The "outstretched hand" of the United States was coldly rejected by the Supreme Leader, Ayatollah Ali Khamenei. "We are wary of the intentions of the Americans and do not count on these aids," Iranian number one said on Sunday. “The American leaders are at the same time liars, manipulative, impudent, and greedy. They are charlatans, "he accused. "The Iranians do not want American aid anyway," analyzes Julien Barnes-Dacey. "As for the Americans, they are not ready to drop an inch of ground to Iran. For them, the coronavirus is a political opportunity aimed at increasing the vulnerability of the Iranian regime by showing its inability to manage the crisis inside the country, ”added the researcher. "On the contrary, Europe wishes to respond to the humanitarian emergency in Iran, but its position is extremely limited by that of the United States. "

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Officially, the US sanctions against Iran do not target the humanitarian or medical sectors. But these are in reality impacted by the refusal of international banks to ensure transactions, even legal ones, with Iran. "If these drugs and medical equipment are available, they are not accessible to the Iranians because of the political environment created by the United States, which intimidates many pharmaceutical companies to engage in the fight against the coronavirus in Iran. Explains to Point Dr. Kamiar Alaei, president of the Institute for International Health and Education in Albany, in the United States. Specialist in the Iranian health system, this doctor claims, for example, to have been refused by two pharmaceutical companies, the British Biosearchtech and the Swiss Roche, to buy test kits and medicines for Iran, while his partner organization had obtained a license from Ofac, the financial control body of the American secretariat to the Treasury.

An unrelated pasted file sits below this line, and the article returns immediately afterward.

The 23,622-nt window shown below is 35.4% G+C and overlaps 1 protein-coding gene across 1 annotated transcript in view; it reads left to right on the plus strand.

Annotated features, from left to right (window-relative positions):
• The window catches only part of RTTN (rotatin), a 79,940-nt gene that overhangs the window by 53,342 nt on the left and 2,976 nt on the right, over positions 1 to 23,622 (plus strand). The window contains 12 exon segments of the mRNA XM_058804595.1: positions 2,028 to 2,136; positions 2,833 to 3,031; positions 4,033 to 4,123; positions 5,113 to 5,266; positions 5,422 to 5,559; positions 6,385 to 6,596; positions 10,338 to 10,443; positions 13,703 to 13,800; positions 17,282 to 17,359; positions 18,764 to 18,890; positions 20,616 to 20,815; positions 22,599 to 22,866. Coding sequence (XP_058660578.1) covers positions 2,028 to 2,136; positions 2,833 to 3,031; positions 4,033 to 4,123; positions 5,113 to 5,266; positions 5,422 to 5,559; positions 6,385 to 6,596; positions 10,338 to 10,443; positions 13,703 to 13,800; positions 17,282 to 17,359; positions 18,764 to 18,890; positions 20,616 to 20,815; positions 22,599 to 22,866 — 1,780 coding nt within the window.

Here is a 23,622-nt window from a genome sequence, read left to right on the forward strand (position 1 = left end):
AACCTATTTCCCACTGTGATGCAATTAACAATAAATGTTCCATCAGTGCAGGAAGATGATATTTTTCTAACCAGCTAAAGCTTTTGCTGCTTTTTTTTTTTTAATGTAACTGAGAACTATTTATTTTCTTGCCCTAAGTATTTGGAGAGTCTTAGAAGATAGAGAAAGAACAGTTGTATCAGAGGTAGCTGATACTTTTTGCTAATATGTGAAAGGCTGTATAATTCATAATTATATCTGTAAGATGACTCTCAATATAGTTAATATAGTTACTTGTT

"Banks and transport companies do not want to have anything to do with Iran, no matter what the goods are," said Gérard Araud, former French ambassador to the United States, on Twitter. "We need a specific channel stamped by the United States with regard to humanitarian assistance. The Europeans argued it for two years. Without success. By using a UN agency this time as a channel for distributing its humanitarian aid, the EU could manage to circumvent any risk linked to US sanctions.

"The regime masks its incompetence"

An almost similar situation already opposes the Old Continent to its American ally on the issue of the Iranian nuclear agreement (JCPOA). In May 2018, Donald Trump unilaterally withdrew from the JCPOA, before decreeing "the severest sanctions ever imposed on a country" against Iran. Since then, France, the United Kingdom and Germany, which remain signatories to the agreement, have tried to offer financial compensation to the Islamic Republic in order to keep it in the JCPOA. In vain, the extraterritoriality of the American sanctions and the risk of record fines from the Treasury secretariat that ensued were right for their efforts. Since July 2019, Iran has in turn distanced itself from the nuclear agreement, gradually resuming its illicit activities.

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But beyond the American sanctions, international humanitarian aid can come up against other obstacles, this time from Iran. Arriving in Iran on Sunday, the French NGO Médecins sans frontières had the unpleasant experience of having its mission canceled by the Ministry of Health, under pressure from the conservatives in power. "These people do not prioritize the health of their population," enraged a doctor in Iran who requested anonymity. “The regime masks its incompetence by putting it on the backs of the Americans. "